Is raising the federal minimum wage rate beneficial to the economy or not? We’ll take a look at who’s for and against raising the wage and how level of education affects people’s opinions.
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These facts from Raise the Minimum Wage are pretty interesting (and alarming):
$10.74 – What the federal minimum wage should have been if it kept up with inflation over the past 40 years.
$15,080 – The annual income a full-time employee would earn if he earned the current federal minimum wage.
0 – The number of states where a minimum wage employee can afford a 2-bedroom apartment working a 40-hour week.
67 – The percent of Americans in favor of raising the minimum wage from $7.25 to at least $10.00 per hour, according to an October 2010 survey.
64 in 100 vs. 4 in 100 – The chances that an adult minimum wage worker is a woman vs. the chances a Fortune 500 CEO is a woman.
$2.13 – The federal minimum wage for tipped employees, such as waiters and waitresses, nail salon technicians, or parking attendants.
Small business owners are in favor of raising minimum wage because it will put “more money in the pockets of those in their communities,” according to an interview by Secretary Tom Perez for the US Department of Labor. One of those small business owners is Amanda Rothschild who owns a small cafe in Baltimore, and she justifies the wage increase.
“Our training costs would be significantly higher if we paid lower wages and we had the kind of turnover that you typically see in a restaurant,” she explains.
Raising the wage is important for small business owners because it makes the difference between staying in business or closing up shop, which would be a lose-lose for business and for the economy.
The case for small businesses is simple: If your employees aren’t making enough to survive and people within your community don’t earn enough to afford your product or service, then there is no business. But not everyone sees things so simply, as PayScale discovered in its most recent report, Minimum Wage Debate, where 50.6 percent of the people polled were against raising the wage to $15 per hour.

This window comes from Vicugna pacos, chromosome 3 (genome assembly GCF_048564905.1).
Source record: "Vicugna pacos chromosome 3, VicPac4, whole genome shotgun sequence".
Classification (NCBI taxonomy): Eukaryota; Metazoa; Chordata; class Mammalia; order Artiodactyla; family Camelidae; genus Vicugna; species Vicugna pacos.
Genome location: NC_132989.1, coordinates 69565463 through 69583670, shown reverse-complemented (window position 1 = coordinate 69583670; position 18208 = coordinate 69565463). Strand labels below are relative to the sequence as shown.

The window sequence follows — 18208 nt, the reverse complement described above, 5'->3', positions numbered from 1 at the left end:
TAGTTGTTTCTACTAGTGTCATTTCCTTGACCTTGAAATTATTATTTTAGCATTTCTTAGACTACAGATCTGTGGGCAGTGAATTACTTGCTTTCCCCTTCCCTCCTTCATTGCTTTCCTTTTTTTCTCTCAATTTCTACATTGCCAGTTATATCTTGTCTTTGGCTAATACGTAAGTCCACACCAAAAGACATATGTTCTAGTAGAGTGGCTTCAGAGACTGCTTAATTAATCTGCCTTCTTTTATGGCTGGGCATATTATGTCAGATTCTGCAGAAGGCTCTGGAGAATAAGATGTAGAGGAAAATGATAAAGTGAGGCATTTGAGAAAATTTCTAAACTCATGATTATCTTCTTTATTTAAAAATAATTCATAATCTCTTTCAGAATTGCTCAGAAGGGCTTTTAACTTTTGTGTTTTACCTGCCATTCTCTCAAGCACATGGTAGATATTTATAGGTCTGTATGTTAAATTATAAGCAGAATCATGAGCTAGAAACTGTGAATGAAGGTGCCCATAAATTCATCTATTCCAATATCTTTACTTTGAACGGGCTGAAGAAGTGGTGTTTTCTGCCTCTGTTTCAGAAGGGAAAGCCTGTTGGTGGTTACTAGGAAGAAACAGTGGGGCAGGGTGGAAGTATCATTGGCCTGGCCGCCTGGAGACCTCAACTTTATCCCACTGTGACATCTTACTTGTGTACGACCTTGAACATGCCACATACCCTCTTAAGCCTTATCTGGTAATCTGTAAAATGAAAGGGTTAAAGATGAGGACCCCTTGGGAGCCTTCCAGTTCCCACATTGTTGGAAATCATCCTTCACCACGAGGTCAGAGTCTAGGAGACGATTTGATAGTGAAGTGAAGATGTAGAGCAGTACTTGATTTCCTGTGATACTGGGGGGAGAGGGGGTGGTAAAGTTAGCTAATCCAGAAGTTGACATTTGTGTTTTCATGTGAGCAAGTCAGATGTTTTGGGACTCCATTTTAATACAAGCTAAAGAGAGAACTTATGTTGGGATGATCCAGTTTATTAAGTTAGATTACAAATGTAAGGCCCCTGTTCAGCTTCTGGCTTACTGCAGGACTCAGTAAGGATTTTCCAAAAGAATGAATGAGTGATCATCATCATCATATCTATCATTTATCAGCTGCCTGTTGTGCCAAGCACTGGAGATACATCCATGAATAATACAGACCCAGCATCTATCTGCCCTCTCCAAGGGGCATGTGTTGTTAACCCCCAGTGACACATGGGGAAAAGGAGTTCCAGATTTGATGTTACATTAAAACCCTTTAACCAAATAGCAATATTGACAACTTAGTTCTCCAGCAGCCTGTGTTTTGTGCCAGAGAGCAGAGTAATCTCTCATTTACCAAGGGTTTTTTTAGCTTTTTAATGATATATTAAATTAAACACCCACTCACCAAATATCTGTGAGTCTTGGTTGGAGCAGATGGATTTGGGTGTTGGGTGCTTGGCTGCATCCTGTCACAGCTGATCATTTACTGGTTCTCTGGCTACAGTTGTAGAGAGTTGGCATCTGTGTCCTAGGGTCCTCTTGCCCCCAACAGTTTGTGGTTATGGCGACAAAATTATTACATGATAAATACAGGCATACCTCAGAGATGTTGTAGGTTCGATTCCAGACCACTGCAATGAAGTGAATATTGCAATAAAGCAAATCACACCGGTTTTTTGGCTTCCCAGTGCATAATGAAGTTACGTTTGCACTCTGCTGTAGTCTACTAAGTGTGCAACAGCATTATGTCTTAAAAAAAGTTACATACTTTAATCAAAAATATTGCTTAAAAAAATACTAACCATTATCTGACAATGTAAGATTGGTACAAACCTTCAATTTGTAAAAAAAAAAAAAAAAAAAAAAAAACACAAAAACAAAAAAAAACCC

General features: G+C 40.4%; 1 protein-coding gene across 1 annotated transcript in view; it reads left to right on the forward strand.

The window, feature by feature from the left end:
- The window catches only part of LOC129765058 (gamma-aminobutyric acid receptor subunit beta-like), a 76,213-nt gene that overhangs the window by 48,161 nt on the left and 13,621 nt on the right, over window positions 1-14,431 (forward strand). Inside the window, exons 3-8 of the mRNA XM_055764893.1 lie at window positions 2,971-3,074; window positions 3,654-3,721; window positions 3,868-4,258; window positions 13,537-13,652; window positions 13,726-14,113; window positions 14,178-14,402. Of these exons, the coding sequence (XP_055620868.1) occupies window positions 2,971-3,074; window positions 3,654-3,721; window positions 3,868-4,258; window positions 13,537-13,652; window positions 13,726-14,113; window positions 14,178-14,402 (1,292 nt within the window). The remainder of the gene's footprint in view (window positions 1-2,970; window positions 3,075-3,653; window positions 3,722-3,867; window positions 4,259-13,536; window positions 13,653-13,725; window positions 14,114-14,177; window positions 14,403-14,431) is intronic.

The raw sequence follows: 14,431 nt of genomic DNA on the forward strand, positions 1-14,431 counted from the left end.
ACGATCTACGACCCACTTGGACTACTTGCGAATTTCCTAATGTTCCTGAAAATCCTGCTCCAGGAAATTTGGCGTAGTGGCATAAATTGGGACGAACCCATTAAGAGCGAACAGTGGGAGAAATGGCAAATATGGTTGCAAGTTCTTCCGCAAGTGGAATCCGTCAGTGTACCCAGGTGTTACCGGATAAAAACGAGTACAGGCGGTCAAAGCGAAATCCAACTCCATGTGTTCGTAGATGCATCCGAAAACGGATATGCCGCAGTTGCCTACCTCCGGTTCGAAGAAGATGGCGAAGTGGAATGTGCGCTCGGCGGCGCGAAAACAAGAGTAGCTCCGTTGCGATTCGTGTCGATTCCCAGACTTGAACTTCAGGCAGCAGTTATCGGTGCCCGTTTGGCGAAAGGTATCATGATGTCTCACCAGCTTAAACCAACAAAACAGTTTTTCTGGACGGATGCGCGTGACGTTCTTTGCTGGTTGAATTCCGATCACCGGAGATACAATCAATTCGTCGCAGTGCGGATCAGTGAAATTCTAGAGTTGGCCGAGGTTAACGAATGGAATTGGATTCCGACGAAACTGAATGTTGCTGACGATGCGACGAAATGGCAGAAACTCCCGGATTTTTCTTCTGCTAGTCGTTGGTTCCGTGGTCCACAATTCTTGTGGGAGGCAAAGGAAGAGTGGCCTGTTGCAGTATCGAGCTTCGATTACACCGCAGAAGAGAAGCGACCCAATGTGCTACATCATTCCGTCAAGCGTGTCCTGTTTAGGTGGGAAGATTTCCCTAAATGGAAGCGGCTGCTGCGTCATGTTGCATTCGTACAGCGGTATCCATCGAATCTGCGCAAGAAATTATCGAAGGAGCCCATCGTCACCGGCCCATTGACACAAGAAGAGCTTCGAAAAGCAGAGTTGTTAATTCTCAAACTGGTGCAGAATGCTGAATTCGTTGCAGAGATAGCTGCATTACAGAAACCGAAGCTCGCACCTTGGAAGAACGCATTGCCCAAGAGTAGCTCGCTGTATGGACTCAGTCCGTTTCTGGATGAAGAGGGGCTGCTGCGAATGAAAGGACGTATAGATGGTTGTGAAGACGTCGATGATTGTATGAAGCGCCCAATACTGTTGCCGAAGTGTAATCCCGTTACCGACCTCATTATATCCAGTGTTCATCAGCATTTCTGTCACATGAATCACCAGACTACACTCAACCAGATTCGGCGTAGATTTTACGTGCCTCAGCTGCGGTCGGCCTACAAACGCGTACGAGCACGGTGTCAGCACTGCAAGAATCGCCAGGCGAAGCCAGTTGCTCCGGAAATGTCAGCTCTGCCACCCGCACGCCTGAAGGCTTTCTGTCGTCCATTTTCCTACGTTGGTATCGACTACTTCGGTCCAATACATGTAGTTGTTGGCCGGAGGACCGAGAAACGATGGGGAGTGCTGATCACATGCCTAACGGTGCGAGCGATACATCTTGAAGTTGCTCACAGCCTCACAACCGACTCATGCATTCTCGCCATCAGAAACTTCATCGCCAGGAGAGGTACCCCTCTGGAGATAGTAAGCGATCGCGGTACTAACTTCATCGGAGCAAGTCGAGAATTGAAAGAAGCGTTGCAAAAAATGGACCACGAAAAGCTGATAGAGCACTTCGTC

Education level also plays a factor in determining what side of the coin a person falls on. According to PayScale’s research, roughly 50 percent of people with bachelor’s degrees or no degrees are for hike in minimum wage. However, the great divide seems to start at the master’s degree level of education, where we see a spike in support — 56.5 percent, to be exact — then, a huge plummet down to a mere 37.6 percent of people with MBAs in favor of raising the wage. Which group is most supportive? Surprisingly enough, those with medical degrees, with a whopping 63.6 percent in favor of raising the minimum wage to $15 per hour.
In the end, what benefits the people (or the employee), benefits the economy. Well-paid employees are happier, and happier employees means better business, and better business means a more attractive bottom line and healthier economy. Therefore, if people want to stimulate the economy and do what’s best for business, then create happier, more fulfilled employees — in other words, pay them a decent wage so they can afford a decent life. As President Obama urged in his State of the Union address, “Let’s declare that in the wealthiest nation on earth, no one who works full time should have to live in poverty.”
To see which states offer the best and worst wages across the nation, take a look at the “Minimum Wage Laws in the States – January 1, 2014” map provided by the US Department of Labor. You’ll be surprised to see just how many states are below the federal minimum wage, and which ones have no minimum wage laws whatsoever.
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